Someone else says, “Yes, that’s true, but that’s not really what it means to be childlike.  He’s not talking about faith.  He’s talking about the fact that children are simple and uncomplicated and unsophisticated.  See, He hides His truth from the wise and the prudent, and He reveals it to babes.  So, to be childlike is to be childlike in your understanding.  Didn’t David in Psalm 131, ‘Oh, Lord, my heart is not proud, nor my eyes faulty, nor do I involve myself in great matters, or in things too difficult for me, for I have composed and quieted myself like a weaned child resting against his mother.  My soul is like a weaned child within me.’”  So, they say, “You don’t have to be smart.  You don’t have to know all the answers.  Don’t try to get down so deep, and don’t try to be profound, and don’t fill your head with a thousand facts.  Be childlike.  You don’t have to know all of that stuff.  Emphasize the heart and not the head.  Emphasize the spirit and not the brain.  Afterall, these high faluten intellectuals who think they know so much, and who dig so deep, and stay down so long, and come up with so little, are really only swimming in a sea of intellectualism, anyway, a sea of theology, and they aren’t getting anything out of it, and not really knowing God.  Be childlike; i.e. be dumb and know God.”  Is that what He meant when He said, “Be childlike?”

So, someone else says, “No, that’s not what He meant.  He was talking about the intuition of a child; the sweet, naturalness of a child.”  Whatever else they do, children don’t fake it.  They aren’t embarrassed.  They are just themselves, and they don’t try to be anything else.  They are just naturally themselves; they aren’t hypocrites.  They have affections without distinction.  Where do you find prejudice?  Not among children.  You find it among adults.  Adults teach the children.  Children don’t care who they play with.  They are just themselves, and it’s natural.” They say that’s what it means to be childlike.

You open another commentary and it says, “No, that’s not what Jesus had in mind.  He was talking about innocence; the innocence of a child; be like a child in innocence.  You see, one of the great characteristics of a child’s life is that he’s so naïve and so simple.  He doesn’t know what’s going on.  They aren’t aware of all the sin, and all the corruption.  They sort of have blinders on their eyes.  So, we should be like them; naïve, simple, and ignorance toward that which is evil.  Be childlike.”

Another says, “No, that’s not what He meant.  He’s not saying to have a child’s faith.  He’s not saying to have a child’s simplicity.  He’s not saying to have a child’s naturalness.  He’s not saying to have a child’s innocence.  Well, he comes right out in verse 4 and say, ‘Humble yourselves as a child.’  A child is humble.  A child is naturally humble, some say.   They aren’t rebellious.  They don’t strive for positions, and how to become famous and all of the rest.   They aren’t trying to be preeminent.  They are lowly and meek.”  What did the Lord Jesus mean, and what did He have in mind?  Is it a combination of all those dispositions of children?  Is He calling us to child’s faith, and child simplicity, and child naturalness, and child innocence, and child humility?  See, He means something.  He said, “Except you become as children.”  What does He mean, and what is He saying?”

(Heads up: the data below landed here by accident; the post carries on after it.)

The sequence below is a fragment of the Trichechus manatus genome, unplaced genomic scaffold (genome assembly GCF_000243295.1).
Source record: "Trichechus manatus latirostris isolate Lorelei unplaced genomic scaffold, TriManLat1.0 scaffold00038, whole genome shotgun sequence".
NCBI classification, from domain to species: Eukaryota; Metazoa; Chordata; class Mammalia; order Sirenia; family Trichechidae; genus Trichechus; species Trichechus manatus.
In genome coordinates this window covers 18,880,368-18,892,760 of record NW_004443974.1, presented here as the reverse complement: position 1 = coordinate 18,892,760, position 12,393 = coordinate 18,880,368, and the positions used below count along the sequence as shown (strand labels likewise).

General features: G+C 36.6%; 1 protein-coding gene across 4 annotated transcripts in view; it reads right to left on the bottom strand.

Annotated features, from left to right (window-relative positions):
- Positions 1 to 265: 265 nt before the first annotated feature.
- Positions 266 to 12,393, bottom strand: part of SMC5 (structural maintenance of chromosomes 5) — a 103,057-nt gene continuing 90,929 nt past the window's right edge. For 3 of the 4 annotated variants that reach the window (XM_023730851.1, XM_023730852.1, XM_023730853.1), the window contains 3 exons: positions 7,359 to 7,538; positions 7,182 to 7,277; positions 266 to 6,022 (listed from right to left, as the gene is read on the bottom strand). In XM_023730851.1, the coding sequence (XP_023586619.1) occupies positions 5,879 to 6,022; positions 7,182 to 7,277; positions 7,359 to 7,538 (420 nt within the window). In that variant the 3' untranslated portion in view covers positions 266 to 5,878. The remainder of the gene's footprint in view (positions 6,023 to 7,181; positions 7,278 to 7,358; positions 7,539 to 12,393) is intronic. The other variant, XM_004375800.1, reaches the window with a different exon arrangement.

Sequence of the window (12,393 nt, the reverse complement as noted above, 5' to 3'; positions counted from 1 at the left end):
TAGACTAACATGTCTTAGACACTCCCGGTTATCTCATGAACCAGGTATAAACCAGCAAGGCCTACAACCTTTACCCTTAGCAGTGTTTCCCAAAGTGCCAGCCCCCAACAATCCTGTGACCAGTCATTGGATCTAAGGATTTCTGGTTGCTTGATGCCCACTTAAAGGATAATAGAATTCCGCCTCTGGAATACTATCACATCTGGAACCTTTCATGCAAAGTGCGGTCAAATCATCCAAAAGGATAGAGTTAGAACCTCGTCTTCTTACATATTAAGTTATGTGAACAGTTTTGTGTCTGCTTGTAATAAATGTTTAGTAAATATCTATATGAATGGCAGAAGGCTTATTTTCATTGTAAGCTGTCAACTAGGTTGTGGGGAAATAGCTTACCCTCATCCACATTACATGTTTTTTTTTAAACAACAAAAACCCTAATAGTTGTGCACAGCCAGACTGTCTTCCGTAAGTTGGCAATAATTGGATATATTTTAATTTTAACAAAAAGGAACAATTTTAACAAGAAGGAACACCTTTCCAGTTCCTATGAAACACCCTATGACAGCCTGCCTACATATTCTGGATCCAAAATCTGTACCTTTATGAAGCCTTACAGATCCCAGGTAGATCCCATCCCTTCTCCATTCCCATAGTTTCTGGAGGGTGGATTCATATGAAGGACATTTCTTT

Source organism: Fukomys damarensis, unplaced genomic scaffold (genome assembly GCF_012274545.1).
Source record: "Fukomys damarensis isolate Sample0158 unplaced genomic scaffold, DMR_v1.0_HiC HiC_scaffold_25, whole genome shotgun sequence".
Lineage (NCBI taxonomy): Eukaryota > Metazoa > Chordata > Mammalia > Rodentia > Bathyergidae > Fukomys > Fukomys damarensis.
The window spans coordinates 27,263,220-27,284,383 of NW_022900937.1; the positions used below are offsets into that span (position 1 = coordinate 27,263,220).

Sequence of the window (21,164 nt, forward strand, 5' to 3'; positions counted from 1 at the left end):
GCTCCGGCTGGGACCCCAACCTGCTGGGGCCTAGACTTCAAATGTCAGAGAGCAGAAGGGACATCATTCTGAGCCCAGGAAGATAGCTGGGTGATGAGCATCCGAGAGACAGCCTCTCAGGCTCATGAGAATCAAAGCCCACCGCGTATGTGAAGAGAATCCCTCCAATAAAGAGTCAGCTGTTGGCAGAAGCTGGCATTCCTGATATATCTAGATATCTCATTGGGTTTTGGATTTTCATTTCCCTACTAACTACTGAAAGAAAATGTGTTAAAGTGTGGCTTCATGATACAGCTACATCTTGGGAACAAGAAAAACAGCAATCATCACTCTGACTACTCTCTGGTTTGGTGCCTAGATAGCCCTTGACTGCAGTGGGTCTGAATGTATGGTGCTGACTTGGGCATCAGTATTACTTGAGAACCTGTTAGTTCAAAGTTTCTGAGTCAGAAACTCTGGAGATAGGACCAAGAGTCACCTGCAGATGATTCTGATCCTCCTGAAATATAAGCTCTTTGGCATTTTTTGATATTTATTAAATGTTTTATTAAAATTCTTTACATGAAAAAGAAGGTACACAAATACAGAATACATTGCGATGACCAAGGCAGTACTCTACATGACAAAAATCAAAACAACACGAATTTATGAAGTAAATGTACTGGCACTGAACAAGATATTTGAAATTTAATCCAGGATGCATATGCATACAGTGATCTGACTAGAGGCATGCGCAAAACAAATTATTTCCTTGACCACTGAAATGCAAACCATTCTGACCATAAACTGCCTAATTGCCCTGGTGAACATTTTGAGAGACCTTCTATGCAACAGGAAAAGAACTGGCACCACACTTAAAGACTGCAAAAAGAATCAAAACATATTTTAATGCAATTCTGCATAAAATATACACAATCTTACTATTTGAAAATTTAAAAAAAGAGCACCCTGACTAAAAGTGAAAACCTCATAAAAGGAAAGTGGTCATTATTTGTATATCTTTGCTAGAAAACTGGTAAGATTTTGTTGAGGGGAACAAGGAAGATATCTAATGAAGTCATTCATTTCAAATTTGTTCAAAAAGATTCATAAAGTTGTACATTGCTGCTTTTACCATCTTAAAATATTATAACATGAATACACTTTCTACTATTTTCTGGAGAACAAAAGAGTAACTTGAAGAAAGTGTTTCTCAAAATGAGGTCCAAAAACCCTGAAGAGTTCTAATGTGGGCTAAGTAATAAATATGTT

I don’t have any trouble believing that God wants us to have faith, to trust unhesitatingly.  I have no problem believing He wants us to have a singleness of purpose, and He wants us to be ourselves, and not to fake it, that He wants us to be holy and to be humble.  Of course, He wants that.  But I honestly don’t believe Jesus was using this child to illustrate any of those things.  I don’t think that was His point at all.  Matter of fact, I can prove it to you.  Let me take a moment to prove it to you, and then I’ll come back to what I believe the Lord Jesus was saying.  May He write it in our hearts!”

Are we to believe everything we hear?  Listen to Ephesians 4:14, “We are no longer to be children, tossed here and there by waves and carried about by every wind of doctrine, by the trickery of men, by craftiness and deceitful schemes.”  God says, “Stop being like children, and don’t believe everything you hear.  There are imitators of faith.”  He said in Ephesians to not be like that in faith.  “Well, how about simplicity?  Hasn’t God called us to be ignorant to everything around us?  Why should we spend all our time in study?  Hasn’t He called us to be simple in our understanding?”  Listen to 1 Corinthians 14:20, “Brethren, do not be children in your understanding; do not be children in your thinking, but in understanding be men.”   He doesn’t want us to think like little children.  He’s come right out and told us that in another place.  What did He mean, then?  That we should be natural as children and be ourselves?  No!  Luke 7 militates against that.  You see, in Luke 7:32, He saw His generation as “fickle, undecided, arguing, and not agreeing on anything,” and He says, “You are just like children, playing in a marketplace, arguing and disputing about what game you should play and what rules you should play by.  Don’t be children.  Don’t just do what comes naturally, like children.”  He was using children as an illustration, but He wasn’t illustrating their faith.  He wasn’t illustrating their thinking.  He said, “Don’t’ believe like they do, and don’t think like they do, and don’t be natural like they are.”  It’s amazing!  Certainly He meant something.